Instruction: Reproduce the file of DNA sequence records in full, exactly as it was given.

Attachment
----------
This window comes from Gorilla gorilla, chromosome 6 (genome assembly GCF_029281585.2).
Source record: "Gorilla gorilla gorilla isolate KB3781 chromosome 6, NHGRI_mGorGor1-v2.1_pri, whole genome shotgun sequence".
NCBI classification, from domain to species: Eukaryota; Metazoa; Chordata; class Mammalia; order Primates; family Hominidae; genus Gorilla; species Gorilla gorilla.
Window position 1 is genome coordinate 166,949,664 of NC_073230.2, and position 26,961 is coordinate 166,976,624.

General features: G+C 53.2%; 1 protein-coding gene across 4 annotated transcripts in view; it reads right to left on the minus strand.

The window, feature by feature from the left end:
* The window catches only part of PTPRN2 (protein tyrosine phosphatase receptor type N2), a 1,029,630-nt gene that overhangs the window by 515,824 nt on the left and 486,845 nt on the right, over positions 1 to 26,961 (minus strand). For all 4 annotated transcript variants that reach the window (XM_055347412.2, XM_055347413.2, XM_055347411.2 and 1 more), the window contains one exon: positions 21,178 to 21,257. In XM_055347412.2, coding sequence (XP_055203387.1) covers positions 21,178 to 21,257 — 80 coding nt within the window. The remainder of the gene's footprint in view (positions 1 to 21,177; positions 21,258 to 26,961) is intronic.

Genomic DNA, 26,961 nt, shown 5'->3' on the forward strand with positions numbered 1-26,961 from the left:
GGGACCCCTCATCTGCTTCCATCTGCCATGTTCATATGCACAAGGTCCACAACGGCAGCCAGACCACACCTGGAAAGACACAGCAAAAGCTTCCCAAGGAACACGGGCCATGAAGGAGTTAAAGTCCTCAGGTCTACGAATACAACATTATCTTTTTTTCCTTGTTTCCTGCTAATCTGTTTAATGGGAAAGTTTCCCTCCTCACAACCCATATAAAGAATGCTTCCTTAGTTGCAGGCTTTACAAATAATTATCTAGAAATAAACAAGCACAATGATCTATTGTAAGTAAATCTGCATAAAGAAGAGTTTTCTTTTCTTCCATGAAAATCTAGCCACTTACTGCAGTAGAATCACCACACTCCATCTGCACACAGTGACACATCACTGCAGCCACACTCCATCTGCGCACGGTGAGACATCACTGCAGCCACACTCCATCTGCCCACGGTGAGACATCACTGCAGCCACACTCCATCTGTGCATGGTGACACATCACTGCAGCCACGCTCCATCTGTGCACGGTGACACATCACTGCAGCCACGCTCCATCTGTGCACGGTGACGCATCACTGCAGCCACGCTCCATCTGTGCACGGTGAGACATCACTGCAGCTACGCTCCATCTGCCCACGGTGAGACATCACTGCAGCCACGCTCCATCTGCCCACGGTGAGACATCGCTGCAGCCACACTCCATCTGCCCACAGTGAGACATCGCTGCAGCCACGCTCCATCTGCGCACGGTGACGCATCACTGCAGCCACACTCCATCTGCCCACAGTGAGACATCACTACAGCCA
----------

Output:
This window comes from Gorilla gorilla, chromosome 6 (genome assembly GCF_029281585.2).
Source record: "Gorilla gorilla gorilla isolate KB3781 chromosome 6, NHGRI_mGorGor1-v2.1_pri, whole genome shotgun sequence".
NCBI classification, from domain to species: Eukaryota; Metazoa; Chordata; class Mammalia; order Primates; family Hominidae; genus Gorilla; species Gorilla gorilla.
Window position 1 is genome coordinate 166,949,664 of NC_073230.2, and position 26,961 is coordinate 166,976,624.

General features: G+C 53.2%; 1 protein-coding gene across 4 annotated transcripts in view; it reads right to left on the minus strand.

The window, feature by feature from the left end:
* The window catches only part of PTPRN2 (protein tyrosine phosphatase receptor type N2), a 1,029,630-nt gene that overhangs the window by 515,824 nt on the left and 486,845 nt on the right, over positions 1 to 26,961 (minus strand). For all 4 annotated transcript variants that reach the window (XM_055347412.2, XM_055347413.2, XM_055347411.2 and 1 more), the window contains one exon: positions 21,178 to 21,257. In XM_055347412.2, coding sequence (XP_055203387.1) covers positions 21,178 to 21,257 — 80 coding nt within the window. The remainder of the gene's footprint in view (positions 1 to 21,177; positions 21,258 to 26,961) is intronic.

Genomic DNA, 26,961 nt, shown 5'->3' on the forward strand with positions numbered 1-26,961 from the left:
GGGACCCCTCATCTGCTTCCATCTGCCATGTTCATATGCACAAGGTCCACAACGGCAGCCAGACCACACCTGGAAAGACACAGCAAAAGCTTCCCAAGGAACACGGGCCATGAAGGAGTTAAAGTCCTCAGGTCTACGAATACAACATTATCTTTTTTTCCTTGTTTCCTGCTAATCTGTTTAATGGGAAAGTTTCCCTCCTCACAACCCATATAAAGAATGCTTCCTTAGTTGCAGGCTTTACAAATAATTATCTAGAAATAAACAAGCACAATGATCTATTGTAAGTAAATCTGCATAAAGAAGAGTTTTCTTTTCTTCCATGAAAATCTAGCCACTTACTGCAGTAGAATCACCACACTCCATCTGCACACAGTGACACATCACTGCAGCCACACTCCATCTGCGCACGGTGAGACATCACTGCAGCCACACTCCATCTGCCCACGGTGAGACATCACTGCAGCCACACTCCATCTGTGCATGGTGACACATCACTGCAGCCACGCTCCATCTGTGCACGGTGACACATCACTGCAGCCACGCTCCATCTGTGCACGGTGACGCATCACTGCAGCCACGCTCCATCTGTGCACGGTGAGACATCACTGCAGCTACGCTCCATCTGCCCACGGTGAGACATCACTGCAGCCACGCTCCATCTGCCCACGGTGAGACATCGCTGCAGCCACACTCCATCTGCCCACAGTGAGACATCGCTGCAGCCACGCTCCATCTGCGCACGGTGACGCATCACTGCAGCCACACTCCATCTGCCCACAGTGAGACATCACTACAGCCA